12 March 2017

Good Times! #20 Blue Box 4 and Battlefield 6 2001

Blue Box 4(first published in Fringeworld 2001)
Bristol is not Mars but for the country's beleaguered public transport system it may as well be. Why else would I have to board the 9.13 train (itself a journey up to town from where I live) a full 24 hours before the event began? Arriving at 12.30, I had to wait two hours to meet Neil Hutchings from his London train and, after exploring the city for a while, the moment came to find the venue. Most conventions are within a stone's throw of a town or city centre but the Aztec Hotel is approximately 15 miles away in a bleak, deserted industrial park served by one bus; the only option as a taxi fare would have been prohibitive. Tallying all this up with the registration fee for the weekend, £45 and the (admittedly very favourable for a 4 star hotel) £30 per night room fees, something like £125 has been spent before a single person asks Wendy Padbury what its like in space. The real bone cruncher, however, comes as it gradually becomes clear that the Aztec holds a monopoly on all food and drink in the area. There is a lovely country pub opposite owned by them which has marginally lower prices, but check these out - a pot of tea £2.50. Sandwiches £6.95, buffet £10. Any money saved on the room rates is soon clawed back because there is nowhere else to eat or drink; even the alcohol is higher than London prices. So, let's face it, overpriced photos of Sylvester gurning with a stuffed ferret are the least of our worries!That said the Aztec is an excellent hotel full of wooden floors, beams, low ceilings and faux Tudor decoration. The staff are tremendously helpful and friendly more so than in any convention hotel I've been in. Hopefully they get a fair cut of all that cash flowing in. 

The event itself was low key and personal- no phalanx of cables taped to the carpets nor armies of stewards marshalling queues. The stage was a platform and spotlights were conspicuous by their absence. With a modest attendance of under 150 people there was an air of a country tea party to proceedings, aided by the presence of classical music drifting around the corridors. Proceedings were presented by Simon Gerrard, who proved to be an excellent host, drawing the very best from the guests and stimulating some of the most interesting interviews seen on a convention stage for years.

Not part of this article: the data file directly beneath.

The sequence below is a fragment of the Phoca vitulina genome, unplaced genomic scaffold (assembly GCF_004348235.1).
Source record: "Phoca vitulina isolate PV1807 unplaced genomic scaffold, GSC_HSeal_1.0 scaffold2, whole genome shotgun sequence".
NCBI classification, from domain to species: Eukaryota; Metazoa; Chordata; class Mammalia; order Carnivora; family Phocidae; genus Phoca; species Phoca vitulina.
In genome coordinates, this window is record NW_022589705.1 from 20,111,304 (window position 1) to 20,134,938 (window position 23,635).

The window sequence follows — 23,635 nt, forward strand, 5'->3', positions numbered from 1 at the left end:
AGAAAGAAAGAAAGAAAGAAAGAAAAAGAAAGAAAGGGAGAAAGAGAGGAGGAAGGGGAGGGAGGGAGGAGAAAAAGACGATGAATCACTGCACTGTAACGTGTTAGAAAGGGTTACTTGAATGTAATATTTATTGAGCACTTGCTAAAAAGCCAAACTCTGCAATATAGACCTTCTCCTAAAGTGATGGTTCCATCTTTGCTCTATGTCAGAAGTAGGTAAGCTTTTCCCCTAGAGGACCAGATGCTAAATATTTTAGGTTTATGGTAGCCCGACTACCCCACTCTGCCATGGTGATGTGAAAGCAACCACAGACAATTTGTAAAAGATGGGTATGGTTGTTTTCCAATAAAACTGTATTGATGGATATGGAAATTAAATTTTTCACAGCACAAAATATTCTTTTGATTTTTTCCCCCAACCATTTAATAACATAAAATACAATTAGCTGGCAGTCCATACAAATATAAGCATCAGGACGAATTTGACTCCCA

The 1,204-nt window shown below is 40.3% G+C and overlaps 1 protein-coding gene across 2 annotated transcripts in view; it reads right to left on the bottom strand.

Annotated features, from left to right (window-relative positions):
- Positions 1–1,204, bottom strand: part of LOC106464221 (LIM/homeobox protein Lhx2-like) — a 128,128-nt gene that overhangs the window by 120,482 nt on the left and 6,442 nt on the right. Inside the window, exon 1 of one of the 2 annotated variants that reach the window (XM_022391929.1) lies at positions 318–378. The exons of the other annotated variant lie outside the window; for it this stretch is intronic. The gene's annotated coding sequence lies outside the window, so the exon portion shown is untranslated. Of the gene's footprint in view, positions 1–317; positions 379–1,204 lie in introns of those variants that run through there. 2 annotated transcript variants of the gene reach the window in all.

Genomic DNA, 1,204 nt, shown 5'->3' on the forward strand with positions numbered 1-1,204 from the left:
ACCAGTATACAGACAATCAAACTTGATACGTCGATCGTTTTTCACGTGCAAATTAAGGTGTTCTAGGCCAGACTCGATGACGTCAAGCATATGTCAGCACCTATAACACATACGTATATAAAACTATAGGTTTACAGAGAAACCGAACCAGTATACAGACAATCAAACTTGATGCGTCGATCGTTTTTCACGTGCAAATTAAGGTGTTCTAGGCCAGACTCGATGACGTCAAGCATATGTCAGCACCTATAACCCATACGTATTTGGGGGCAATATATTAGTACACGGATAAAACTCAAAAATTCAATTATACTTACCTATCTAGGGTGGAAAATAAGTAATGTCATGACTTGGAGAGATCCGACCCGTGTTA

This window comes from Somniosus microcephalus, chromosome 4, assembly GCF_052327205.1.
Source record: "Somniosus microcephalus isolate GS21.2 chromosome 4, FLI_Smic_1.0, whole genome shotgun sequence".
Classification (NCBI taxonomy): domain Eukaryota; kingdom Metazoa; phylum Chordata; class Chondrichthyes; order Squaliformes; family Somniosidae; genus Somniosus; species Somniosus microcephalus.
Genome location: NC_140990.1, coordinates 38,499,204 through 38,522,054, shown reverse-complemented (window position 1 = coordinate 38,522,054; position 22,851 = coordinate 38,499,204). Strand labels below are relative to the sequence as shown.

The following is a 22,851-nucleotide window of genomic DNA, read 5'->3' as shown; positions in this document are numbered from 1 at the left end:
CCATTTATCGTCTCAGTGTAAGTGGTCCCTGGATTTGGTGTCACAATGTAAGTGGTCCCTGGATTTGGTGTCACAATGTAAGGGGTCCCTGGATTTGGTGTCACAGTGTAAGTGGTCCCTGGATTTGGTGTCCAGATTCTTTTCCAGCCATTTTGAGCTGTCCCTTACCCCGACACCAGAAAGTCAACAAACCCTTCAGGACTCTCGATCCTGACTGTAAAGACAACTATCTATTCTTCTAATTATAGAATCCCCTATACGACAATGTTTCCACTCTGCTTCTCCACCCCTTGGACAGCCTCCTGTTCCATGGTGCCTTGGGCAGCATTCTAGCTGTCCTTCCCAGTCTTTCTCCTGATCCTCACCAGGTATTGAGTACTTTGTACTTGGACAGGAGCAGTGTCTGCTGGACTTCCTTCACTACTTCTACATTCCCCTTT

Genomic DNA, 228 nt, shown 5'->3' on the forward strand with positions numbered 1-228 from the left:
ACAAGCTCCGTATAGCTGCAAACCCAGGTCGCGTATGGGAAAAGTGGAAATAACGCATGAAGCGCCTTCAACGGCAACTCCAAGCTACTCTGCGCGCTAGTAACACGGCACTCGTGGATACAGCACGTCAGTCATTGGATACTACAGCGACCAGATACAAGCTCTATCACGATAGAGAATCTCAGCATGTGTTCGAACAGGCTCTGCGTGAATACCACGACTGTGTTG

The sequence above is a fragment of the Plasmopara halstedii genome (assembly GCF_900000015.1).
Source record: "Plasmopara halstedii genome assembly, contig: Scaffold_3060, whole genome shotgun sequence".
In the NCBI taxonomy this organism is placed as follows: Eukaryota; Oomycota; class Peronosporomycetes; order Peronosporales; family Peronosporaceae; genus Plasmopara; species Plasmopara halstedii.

Inevitably those celebs who still attend cons have a generally positive outlook about the series; calls for it's return are not just crowd pleasing rhetoric but borne from warm memories of their experiences and they are all anxious to appear on Big Finish audios. Increasingly, they are actors from another era though some have survived better than others have. People like Colin Baker and Peter Davison continue to work regularly, others such as Mark Strickson and Wendy Padbury have thrived in non-acting areas of the industry. Others still are attempting to carry on by optimism alone; John Levene chasing the American dream after twelve years or Sarah Sutton returning to a very different acting world after a break. The insecurity of their profession has made them pragmatic and philosophical and Doctor Who provides a reassuring security for them. From being events where there was a barrier between the stars and the fans, we are now all increasingly like a 'family'.

As if to emphasise this, the place was full of babies and kids - the next generation of fandom? Autograph sessions, once the bane of conventions as they clogged the schedules, have now taken their place as the equal of interviews in importance for attendees. This further breaks down the barriers and makes the whole thing more of a shared experience. Ten years ago had Wendy Padbury wanted to borrow an ashtray, a minion would have swiped one and fans would have swooned. Now she asks apologetically and you say 'sure, ok' as if she was your Auntie Wendy. There is no place for cynics at conventions now because they are pure again. Just like the early days when fans were slack jawed and starry eyed, except that now we're all part of the Doctor Who extended family. And, in the end, this can only be a good thing. 
Peter Davison - urbane, chatty, happy. Despite a terrible cold, he signed autographs all morning.

Mark Strickson - lively, enthusiastic. Now freelance after years of 7 day working weeks he's looking forward to a break but will still be working on his successful nature programmes. Plus he said that it was a Who connection that got him involved in them in the first place.